DOD Paving Materials Highlight Environmental Attributes
At a Glance
- Recycled content products, such as concrete and asphalt
- Reduced volatile organic compounds (VOCs) and other toxins
Worksheets outlining environmental nature of the contract are available in the back of a case study on this project, Paving the Road to Success.
Department of Defense facility management staff and Environmentally Preferable Purchasing Program staff.
Environmental Information Sources:
Harris Industrial Directory, Thomas Directory, and the National Park Service's Sustainable Design and Construction Database
The contractor has used 9,815 tons of recycled asphalt; 2,971 tons of recycled concrete; 410 cubic yards of concrete containing recovered materials; 3,558 linear feet of recovered glass for reflective surfaces; 8,420 linear feet of asphalt sealer containing crumb rubber; 79,141 linear feet of paint containing 50 grams per liter of VOCs; 24,324 square feet of low VOC concrete curing compound; and 5,200 linear feet of recovered content asphalt joint sealant.
Listed at the end of the case study.
In June 1997, the U.S. Department of Defense (DOD) awarded a contract to repair and maintain its parking lots and access roads at four Washington, DC, area facilities. Unlike similar previous contracts, this 5-year, $1 million-per-year project required the contractor to use products with enhanced environmental attributes that also met DOD's traditional price and performance specifications. During the first 15 months of the contract, the contractor used products with environmental attributes to pave 227,934 square feet of parking lots and roadways. Compared to traditional products, the contractor's products have increased recycled-content percentages, reduced volatile organic compound (VOC) levels, and lowered overall toxicity. DOD did not sacrifice cost or performance to achieve its environmentally preferable purchasing goals. In fact, the cost was less than similar, traditional paving products with equivalent performance.
In developing the contract, DOD worked extensively with EPA to consider alternative approaches for promoting the use of environmental products. Initially, the team considered developing a list of "approved products" the contractor should use. This method, however, placed the burden of researching, testing, and updating the environmental products on the two agencies, neither of which had the available resources. Instead, DOD and EPA used publicly available information from sources such as the Harris Directory , Thomas Directory , and the National Park Service's Sustainable Design and Construction Database to identify initial baseline environmental features such as low levels of VOCs and high percentages of recycled content for the products required by the contract.
Based on the information collected through this research, the team created category-specific surveys to gather additional environmental information from potential suppliers. The information was used to develop worksheets listing the baseline environmental attributes and performance requirements for each of 20 product categories, representing 90 percent of the materials used for repair and maintenance of the parking lots. As an incentive to find products with the highest number of environmental attributes from the worksheets that also meet DOD's performance requirements, the contract includes a 2 percent price differential for each environmental attribute present in the products used by the contractor. For example, if the contractor found an asphalt product that satisfied the mandatory requirements and also contained more than 25 percent recycled asphalt, the contractor can receive a 2 percent bonus. DOD evaluated the contractors' abilities to find such environmental products, along with price and performance standards, when awarding the contract.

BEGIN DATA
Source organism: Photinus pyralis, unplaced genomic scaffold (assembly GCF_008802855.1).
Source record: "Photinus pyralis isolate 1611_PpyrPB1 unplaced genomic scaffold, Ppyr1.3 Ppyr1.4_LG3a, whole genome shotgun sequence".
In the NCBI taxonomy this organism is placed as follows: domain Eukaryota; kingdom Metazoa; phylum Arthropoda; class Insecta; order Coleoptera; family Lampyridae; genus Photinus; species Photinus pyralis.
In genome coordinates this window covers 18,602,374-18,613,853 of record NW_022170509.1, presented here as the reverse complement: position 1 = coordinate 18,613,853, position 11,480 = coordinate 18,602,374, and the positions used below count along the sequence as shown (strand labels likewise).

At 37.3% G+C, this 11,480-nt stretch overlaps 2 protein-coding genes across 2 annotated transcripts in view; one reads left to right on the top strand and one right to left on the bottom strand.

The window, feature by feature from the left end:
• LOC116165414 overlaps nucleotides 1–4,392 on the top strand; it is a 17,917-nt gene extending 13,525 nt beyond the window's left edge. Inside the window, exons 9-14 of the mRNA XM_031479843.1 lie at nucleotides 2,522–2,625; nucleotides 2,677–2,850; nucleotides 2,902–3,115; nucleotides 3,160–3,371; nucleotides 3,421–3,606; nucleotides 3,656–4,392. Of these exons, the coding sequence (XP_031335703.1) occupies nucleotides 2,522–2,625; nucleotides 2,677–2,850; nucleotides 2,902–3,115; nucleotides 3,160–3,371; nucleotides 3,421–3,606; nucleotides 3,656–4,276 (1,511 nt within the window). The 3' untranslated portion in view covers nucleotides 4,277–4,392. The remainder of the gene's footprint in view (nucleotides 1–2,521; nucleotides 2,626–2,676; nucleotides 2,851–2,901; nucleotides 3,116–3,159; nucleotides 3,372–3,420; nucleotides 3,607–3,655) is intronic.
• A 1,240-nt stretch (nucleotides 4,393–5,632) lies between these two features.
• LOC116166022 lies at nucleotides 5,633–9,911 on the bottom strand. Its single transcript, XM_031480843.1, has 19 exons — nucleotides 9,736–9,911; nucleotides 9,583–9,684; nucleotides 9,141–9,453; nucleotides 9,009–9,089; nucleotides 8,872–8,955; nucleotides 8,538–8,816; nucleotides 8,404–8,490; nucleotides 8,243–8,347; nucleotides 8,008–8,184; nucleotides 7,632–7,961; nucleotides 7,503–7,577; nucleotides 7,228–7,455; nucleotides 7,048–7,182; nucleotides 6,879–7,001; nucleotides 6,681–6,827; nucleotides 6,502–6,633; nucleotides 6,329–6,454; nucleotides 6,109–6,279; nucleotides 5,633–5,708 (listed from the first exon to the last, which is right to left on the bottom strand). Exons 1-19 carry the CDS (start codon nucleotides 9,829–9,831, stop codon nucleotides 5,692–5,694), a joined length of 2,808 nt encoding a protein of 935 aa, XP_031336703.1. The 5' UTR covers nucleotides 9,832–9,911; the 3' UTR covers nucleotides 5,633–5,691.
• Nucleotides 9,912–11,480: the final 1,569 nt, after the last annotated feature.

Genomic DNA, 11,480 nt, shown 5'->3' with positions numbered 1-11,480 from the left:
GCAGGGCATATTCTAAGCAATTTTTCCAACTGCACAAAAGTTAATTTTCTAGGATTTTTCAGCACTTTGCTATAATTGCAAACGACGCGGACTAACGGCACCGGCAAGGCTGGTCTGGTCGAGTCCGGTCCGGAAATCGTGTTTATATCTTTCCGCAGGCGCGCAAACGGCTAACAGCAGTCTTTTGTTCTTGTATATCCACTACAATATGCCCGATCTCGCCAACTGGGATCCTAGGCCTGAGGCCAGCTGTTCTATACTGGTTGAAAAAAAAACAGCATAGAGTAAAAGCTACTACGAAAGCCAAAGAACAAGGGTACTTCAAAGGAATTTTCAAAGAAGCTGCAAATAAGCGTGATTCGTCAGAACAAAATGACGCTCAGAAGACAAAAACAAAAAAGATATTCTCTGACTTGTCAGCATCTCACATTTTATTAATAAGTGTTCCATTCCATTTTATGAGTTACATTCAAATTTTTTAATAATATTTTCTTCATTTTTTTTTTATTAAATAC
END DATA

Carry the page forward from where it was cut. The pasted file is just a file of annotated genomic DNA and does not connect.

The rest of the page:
To find these environmental products, the contractor conducted an extensive Internet search and queried numerous contacts and suppliers in the road construction industry. The search, which was easier than the contractor expected, revealed several products that exceeded DOD's requirements. The environmental products worked just as well, if not better, than many traditional products. In fact, the contractor is using some of these products on other jobs, even in cases where environmental products are not required.
As of April 1999, the DOD contractor had used:
- 9,815 tons of recycled asphalt.
- 2,971 tons of recycled concrete.
- 410 cubic yards of concrete containing recovered materials.
- 3,558 linear feet of recovered glass for reflective surfaces.
- 8,420 linear feet of an asphalt sealer containing recovered crumb rubber.
- 79,141 linear feet of paint containing less than 50 grams per liter of VOCs.
- 24,324 square feet of low VOC concrete curing compound.
- 5,200 linear feet of recovered-content asphalt joint sealant.
Additionally, the contractor recycled 7,055 tons of milled asphalt.
The DOD parking lot repair and maintenance contract was one of the first attempts by a federal agency to incorporate environmentally preferable purchasing principles into contract specifications. The most important lessons learned as a result of this effort include:
- Contractors can locate environmental products as part of routine project performance.
- Contractors do not need a price differential to use environmentally preferable products. Keeping the customer happy and gaining firsthand knowledge and experience with environmental products, which will distinguish a contractor from its competitors, is sufficient.
- Including environmentally preferable language in the contract does not necessarily mean the contract will cost more.
For more information about DOD's parking lot contract, contact Bob Cox of DOD at 703 693-3765 or firstname.lastname@example.org. Click here to read Paving the Road to Success, the full EPP case study documenting DOD's parking lot pilot project.